Fighting for Air in Indian Country: Clean Air Act Jurisdiction in Off-Reservation Tribal Land

Date01 October 2015
Fighting for Air in
Indian Country:
Clean Air Act
Jurisdiction in
Tribal Land
by Purba Mukerjee
Purba Mukerjee holds a 2015 J.D. from the University
of California, Berkeley, School of Law. e author would
like to thank Curtis Berkey for his thoughtful feedback
and support. is Article won Honorable Mention in
the 2014-2015 Beveridge & Diamond Constitutional
Environmental Law Writing Competition.
Acting under its Clean Air Act (CAA) authority, the
U.S. Environmental Protection Agency (EPA) has
attempted to regulate air quality on behalf of Native
American tribes. However, the D.C. Circuit—in
reviewing EPA’s tribal CAA rules—signicantly cut
back on these eorts, resulting in state encroachment
on the environmental authority congressionally del-
egated to tribes. is undermines tribes’ sovereignty,
control over their natural resources, and opportunities
for economic development. EPA thus should change
its approach in future CAA rules for Indian country,
by relying on preemption, rather than its nebulous
gap-lling authority in the statute.
I. Introduction
Today, Native American tribes are in a powerful position
to inuence energy security through the development of
energy resources in the United States. is presents both
a tremendous economic opportunity for many tribes and
a chance to expand energy accessibility for the America n
public. Present-day reservations and land trusts are the
sites of 40% of the countr y’s western coal reserves, 40%
of American uranium deposits, and 4% of k nown natural
gas and oil reserves.1 Some estimates predict that if tribes
decided to capitalize on all of their energy resource poten-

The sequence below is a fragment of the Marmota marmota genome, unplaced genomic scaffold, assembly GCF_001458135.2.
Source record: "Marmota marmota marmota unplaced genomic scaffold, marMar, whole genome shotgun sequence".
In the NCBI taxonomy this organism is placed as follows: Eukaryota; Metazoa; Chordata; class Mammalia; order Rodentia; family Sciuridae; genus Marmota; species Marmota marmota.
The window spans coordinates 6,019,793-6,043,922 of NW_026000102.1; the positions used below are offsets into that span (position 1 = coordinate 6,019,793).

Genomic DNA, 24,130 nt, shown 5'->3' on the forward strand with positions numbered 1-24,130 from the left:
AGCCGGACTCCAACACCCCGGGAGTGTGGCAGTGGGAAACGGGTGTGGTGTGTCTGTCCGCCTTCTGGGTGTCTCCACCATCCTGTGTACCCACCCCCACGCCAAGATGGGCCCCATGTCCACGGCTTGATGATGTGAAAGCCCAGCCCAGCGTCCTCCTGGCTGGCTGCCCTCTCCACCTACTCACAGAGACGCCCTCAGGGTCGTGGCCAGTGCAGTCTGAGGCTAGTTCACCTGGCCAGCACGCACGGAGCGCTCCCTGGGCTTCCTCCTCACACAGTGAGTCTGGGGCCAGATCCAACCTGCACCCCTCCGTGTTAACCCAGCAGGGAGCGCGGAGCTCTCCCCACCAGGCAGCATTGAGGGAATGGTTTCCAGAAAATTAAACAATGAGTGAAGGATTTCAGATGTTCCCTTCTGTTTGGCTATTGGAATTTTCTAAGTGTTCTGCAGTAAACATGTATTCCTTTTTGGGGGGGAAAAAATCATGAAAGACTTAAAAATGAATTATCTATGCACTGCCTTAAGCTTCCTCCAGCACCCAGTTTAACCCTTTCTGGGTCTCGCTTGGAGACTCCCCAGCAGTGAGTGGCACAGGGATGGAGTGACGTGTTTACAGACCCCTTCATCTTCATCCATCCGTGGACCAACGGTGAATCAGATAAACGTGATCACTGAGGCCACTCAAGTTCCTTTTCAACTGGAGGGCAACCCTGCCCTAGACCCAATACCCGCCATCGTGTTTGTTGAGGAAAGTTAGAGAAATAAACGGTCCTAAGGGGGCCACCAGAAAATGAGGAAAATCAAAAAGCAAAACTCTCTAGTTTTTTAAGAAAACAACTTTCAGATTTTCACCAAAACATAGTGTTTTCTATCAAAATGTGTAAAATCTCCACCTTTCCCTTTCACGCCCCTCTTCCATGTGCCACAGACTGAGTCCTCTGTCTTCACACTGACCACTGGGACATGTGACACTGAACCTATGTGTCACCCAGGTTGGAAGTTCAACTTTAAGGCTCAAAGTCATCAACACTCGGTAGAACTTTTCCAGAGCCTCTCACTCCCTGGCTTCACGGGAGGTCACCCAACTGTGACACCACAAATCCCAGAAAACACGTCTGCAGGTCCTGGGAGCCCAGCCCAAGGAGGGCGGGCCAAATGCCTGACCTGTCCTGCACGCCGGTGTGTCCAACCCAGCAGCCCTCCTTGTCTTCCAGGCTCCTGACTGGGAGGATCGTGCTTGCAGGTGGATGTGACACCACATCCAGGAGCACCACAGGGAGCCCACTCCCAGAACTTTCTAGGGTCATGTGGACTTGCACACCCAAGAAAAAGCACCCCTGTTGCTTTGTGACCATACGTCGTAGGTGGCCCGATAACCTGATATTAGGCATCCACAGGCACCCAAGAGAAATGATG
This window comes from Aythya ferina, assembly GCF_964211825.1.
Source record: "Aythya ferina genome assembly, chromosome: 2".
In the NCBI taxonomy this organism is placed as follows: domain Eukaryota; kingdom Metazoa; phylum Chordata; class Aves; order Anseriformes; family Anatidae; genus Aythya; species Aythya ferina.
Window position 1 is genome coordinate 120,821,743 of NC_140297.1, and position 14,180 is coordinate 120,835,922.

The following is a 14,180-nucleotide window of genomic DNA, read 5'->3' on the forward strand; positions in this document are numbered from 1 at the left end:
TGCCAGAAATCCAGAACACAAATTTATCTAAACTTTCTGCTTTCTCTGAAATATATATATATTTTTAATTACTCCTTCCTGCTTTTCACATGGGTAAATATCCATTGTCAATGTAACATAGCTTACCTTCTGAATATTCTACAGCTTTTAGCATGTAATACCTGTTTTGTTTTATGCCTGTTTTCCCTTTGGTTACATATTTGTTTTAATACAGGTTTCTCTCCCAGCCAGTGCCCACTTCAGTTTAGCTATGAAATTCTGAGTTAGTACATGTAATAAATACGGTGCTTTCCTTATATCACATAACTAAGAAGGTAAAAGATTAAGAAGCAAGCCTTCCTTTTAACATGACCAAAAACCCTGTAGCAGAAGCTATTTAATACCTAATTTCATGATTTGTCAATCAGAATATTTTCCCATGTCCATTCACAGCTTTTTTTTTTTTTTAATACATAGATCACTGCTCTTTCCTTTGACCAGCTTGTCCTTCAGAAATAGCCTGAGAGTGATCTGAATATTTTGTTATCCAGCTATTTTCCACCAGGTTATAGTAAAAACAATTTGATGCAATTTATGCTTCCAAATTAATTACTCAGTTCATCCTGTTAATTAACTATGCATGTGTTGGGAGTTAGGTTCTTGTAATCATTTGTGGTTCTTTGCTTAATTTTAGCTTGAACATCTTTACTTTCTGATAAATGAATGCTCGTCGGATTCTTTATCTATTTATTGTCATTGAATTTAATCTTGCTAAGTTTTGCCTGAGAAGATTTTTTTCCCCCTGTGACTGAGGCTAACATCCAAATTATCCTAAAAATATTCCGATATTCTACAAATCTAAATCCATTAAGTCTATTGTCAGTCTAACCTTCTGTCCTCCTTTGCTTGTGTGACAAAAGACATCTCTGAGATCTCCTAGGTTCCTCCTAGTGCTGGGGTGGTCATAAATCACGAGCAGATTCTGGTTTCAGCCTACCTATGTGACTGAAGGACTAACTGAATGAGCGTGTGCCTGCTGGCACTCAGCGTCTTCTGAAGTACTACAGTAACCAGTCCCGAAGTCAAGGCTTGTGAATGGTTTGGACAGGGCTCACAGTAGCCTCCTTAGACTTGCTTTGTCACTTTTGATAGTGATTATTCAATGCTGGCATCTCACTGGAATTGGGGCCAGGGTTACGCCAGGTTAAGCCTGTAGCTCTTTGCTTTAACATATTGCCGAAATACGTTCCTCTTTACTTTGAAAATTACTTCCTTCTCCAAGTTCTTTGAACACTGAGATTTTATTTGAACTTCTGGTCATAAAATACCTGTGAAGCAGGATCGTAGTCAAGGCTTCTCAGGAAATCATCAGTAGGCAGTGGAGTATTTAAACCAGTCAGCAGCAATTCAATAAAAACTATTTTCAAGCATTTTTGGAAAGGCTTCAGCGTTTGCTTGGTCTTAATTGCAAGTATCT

tial, including renewables development, it would mean
approximately one trillion dollars in revenues.2 However,
this immense opportunity could stagnate, given the ongo-
ing struggle for environmental regulatory authority in
Indian country.
Any energy project, f rom extraction by mining to elec-
tricity generation, demands that a complex array of regu-
latory requirements be met—everything from local siting
and zoning permits to reports on environmental impacts
of the projects to permits for air emissions. Given the com-
plexities and signicant costs of regulatory compliance in
energy development, jurisdictional uncertainty in Indian
country often means that industry is reluctant to invest
there, placing tribes at an economic disadvantage relative
to the surrounding states.3
Without robust environmental regulation, communi-
ties in Indian country a re among t hose in greatest need
of support and change from an environmental justice per-
spective.4 Environmental justice is commonly understood
to mean that no single community or population should
disproportionately bear the burdens of environmental deg-
radation or benet less from land and resource use.5 e
environmental justice movement origina lly focused on
advocating for low-income communities and people of
color, who were disproportionately suering from pollu-
tion and connected health impacts.6
Although environmental justice in Indian country
entails eradicating racial a nd economic discrimination, it
requires more. First, because India n tribes a re sovereign,
they additionally require recognition of their equal sta-
1. Heather J. Tanana & John C. Ruple, Energy Development in Indian Country:
Working Within the Realm of Indian Law and Moving Towards Collaboration,
32 U E. L. R. 1, 1 (2012).
2. Elizabeth A. Kronk Warner, Examining Tribal Environmental Law, 39
C. J. E. L. 42, 44 (2014).
3. Sandra D. Benischek, Clean Air in Indian Country: Regulation and Environ-
mental Justice, 12 V. E. L.J. 211, 214-15 (2001).
4. See Rebecca Tsosie, Climate Change, Sustainability and Globalization: Chart-
ing the Future of Indigenous Environmental Self-Determination, 4 E. 
E L.  P’ J. 188, 211-12 (2009); Warner, supra note 2, at 51-52.
5. See Tsosie, supra note 4, at 210; see also Benischek, supra note 3, at 224.
6. See, e.g., Tsosie, supra note 4, at 210; Dean B. Suagee, Environmental Justice
and Indian Country, 30 H. R. 16, 16 (2003).
Copyright © 2015 Environmental Law Institute®, Washington, DC. Reprinted with permission from ELR®,, 1-800-433-5120.

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